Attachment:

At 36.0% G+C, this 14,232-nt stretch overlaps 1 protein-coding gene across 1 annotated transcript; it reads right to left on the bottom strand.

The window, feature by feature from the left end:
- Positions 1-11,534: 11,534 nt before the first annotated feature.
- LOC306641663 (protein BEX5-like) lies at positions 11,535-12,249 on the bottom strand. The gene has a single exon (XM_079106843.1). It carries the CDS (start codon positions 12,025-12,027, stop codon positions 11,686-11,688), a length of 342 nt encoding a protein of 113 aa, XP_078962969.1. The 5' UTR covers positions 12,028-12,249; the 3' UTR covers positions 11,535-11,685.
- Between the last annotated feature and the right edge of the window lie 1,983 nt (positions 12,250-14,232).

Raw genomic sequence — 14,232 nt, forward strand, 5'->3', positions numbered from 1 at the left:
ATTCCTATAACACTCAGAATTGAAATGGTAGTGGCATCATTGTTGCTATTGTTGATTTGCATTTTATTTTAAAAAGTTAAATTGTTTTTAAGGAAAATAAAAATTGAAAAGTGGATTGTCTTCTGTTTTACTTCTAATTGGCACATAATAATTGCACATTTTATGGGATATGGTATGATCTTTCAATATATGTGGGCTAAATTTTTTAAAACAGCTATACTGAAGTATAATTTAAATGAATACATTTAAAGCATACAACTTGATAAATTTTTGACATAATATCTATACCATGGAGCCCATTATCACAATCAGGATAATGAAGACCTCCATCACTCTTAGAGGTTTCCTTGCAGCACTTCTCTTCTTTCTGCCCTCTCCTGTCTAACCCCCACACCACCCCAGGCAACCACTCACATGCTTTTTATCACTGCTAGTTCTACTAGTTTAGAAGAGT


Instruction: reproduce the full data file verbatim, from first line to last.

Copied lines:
At 36.0% G+C, this 14,232-nt stretch overlaps 1 protein-coding gene across 1 annotated transcript; it reads right to left on the bottom strand.

The window, feature by feature from the left end:
- Positions 1-11,534: 11,534 nt before the first annotated feature.
- LOC306641663 (protein BEX5-like) lies at positions 11,535-12,249 on the bottom strand. The gene has a single exon (XM_079106843.1). It carries the CDS (start codon positions 12,025-12,027, stop codon positions 11,686-11,688), a length of 342 nt encoding a protein of 113 aa, XP_078962969.1. The 5' UTR covers positions 12,028-12,249; the 3' UTR covers positions 11,535-11,685.
- Between the last annotated feature and the right edge of the window lie 1,983 nt (positions 12,250-14,232).

Raw genomic sequence — 14,232 nt, forward strand, 5'->3', positions numbered from 1 at the left:
ATTCCTATAACACTCAGAATTGAAATGGTAGTGGCATCATTGTTGCTATTGTTGATTTGCATTTTATTTTAAAAAGTTAAATTGTTTTTAAGGAAAATAAAAATTGAAAAGTGGATTGTCTTCTGTTTTACTTCTAATTGGCACATAATAATTGCACATTTTATGGGATATGGTATGATCTTTCAATATATGTGGGCTAAATTTTTTAAAACAGCTATACTGAAGTATAATTTAAATGAATACATTTAAAGCATACAACTTGATAAATTTTTGACATAATATCTATACCATGGAGCCCATTATCACAATCAGGATAATGAAGACCTCCATCACTCTTAGAGGTTTCCTTGCAGCACTTCTCTTCTTTCTGCCCTCTCCTGTCTAACCCCCACACCACCCCAGGCAACCACTCACATGCTTTTTATCACTGCTAGTTCTACTAGTTTAGAAGAGT